Vertigo, a form of dizziness that feels as though everything around you is whirling or moving, can be caused by inner ear or vision problems, according to Medical News Today. The word vertigo is often used to describe any type of dizziness. Aside from dizziness, actual vertigo may include nausea, vomiting, loss of balance, light-headedness, earache or blurred vision. Cawthorne exercises are sometimes prescribed to restore balance and remove vertigo by training your brain to work through any signal problems for good.
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Eye and Head Movements
Moving your eyes and head in certain ways can help lessen the effects of vertigo. When performing Cawthorne eye exercises, always start slowly, then pick up the pace. First, move your eyes up and down, then side to side. Next hold a finger up, three feet from your face, and focus on it as you slowly move it in until it is one foot from your face. Sit comfortably and move your head forward and back, then turn it from side to side. Keep your eyes open and remember to keep breathing.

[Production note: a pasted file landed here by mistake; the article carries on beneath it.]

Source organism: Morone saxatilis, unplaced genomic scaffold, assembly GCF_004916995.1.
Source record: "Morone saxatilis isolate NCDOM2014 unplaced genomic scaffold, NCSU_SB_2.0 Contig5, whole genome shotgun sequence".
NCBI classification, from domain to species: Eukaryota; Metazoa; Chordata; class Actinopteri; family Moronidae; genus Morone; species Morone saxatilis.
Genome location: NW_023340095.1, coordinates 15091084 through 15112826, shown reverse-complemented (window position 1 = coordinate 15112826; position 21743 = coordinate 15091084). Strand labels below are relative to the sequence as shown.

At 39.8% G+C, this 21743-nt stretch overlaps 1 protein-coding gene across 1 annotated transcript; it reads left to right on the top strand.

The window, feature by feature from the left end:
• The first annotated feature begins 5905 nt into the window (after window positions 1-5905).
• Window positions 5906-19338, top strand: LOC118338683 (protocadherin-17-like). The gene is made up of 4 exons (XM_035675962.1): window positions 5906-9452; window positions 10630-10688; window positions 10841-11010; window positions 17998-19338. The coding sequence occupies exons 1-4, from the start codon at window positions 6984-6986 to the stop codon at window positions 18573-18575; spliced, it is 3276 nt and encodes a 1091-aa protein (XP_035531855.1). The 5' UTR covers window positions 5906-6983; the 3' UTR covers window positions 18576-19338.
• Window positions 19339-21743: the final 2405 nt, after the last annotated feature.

Shoulder and Body Rotations
Seated in a chair, shrug your shoulders up so they almost touch your ears, then rotate them in circles both clockwise and counterclockwise. Then, bend over from your seated position and pick up different items off the floor. Stand up from your chair and turn around completely, before sitting back down again.
Cawthorne exercises with a ball includes tossing it back and forth from hand to hand, while holding it above eye level, or tossing it from hand to hand under one knee. A tennis ball would be sufficient.
Walking and Game Playing
Walking while varying your vision is a Cawthorne exercise for vertigo. To start, walk across a room with your eyes open, then walk back with your eyes closed. Next, walk up and down a slope with your eyes open then closed. Playing games that involve a good deal of bending, aiming and stretching such as shuffleboard and bowling may also be beneficial for vertigo.